The Religion of Life challenges us to rethink what we mean when we talk about ‘race,’ ‘whiteness,’ and ‘eugenics,’ showing us the interpretive flexibility of these categories, along with their various proxies. It greatly enriches our understanding of the distinctiveness and difference of racial thought and practice in Latin America and the Global South. Surprisingly, the racialized reproductive politics revealed here were nourished by both science and religion. In thus specifying local racial formations, this book will make antiracism far more targeted and effective.
The Religion of Life examines the interconnections and relationship between Catholicism and eugenics in early twentieth-century Chile. Specifically, it demonstrates that the popularity of eugenic science was not diminished by the influence of Catholicism there. In fact, both eugenics and Catholicism worked together to construct the concept of a unique Chilean race, la raza chilena. A major factor that facilitated this conceptual overlap was a generalized belief among historical actors that male and female gender roles were biologically determined and therefore essential to a functioning society. As the first English-language study of eugenics in Chile, The Religion of Life surveys a wide variety of different materials (periodicals, newspapers, medical theses, and monographs) produced by Catholic and secular intellectuals from the first half of the twentieth century. What emerges from this examination is not only a more complex rendering of the relationship between religion and science but also the development of White supremacist logics in a Latin American context.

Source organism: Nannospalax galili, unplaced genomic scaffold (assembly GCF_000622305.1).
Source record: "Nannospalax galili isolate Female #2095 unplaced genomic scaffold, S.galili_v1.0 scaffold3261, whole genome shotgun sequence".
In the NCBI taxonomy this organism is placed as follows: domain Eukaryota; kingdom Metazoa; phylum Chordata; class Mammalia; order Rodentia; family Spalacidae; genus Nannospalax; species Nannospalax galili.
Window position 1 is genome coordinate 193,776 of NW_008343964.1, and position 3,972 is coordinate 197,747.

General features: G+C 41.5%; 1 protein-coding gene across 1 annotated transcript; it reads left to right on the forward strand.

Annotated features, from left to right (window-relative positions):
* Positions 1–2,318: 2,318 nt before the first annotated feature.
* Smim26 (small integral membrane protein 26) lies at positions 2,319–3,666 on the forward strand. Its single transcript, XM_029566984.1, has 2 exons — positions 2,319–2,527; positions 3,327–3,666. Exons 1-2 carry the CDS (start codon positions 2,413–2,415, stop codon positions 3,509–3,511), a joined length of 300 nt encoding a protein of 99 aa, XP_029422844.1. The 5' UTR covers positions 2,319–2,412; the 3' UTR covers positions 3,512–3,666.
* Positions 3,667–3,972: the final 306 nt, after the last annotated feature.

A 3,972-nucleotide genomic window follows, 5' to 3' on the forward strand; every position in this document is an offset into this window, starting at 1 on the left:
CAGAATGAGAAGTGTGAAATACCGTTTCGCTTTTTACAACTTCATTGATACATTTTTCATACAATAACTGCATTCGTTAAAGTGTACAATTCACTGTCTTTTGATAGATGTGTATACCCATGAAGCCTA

In her highly original The Religion of Life, Sarah Walsh offers a nuanced and previously unknown history of how Catholicism, along with racial and gender ideologies, influenced the Chilean version of eugenics in the twentieth century. As Walsh’s study vividly shows, secular and Catholic eugenicists agreed that a modernized patriarchy, based on traditional gender roles and carefully channeled sexual desire, would protect the nation’s racial health and claim to Whiteness. Combining excavation of Catholic influence on eugenics, with careful analysis of ideologies of race and gender, The Religion of Life analyses how, for a broad range of Chileans from across the political and religious spectrum, eugenics interventions and ideology offered urgent solutions to perceived threats to the ‘Chilean race.’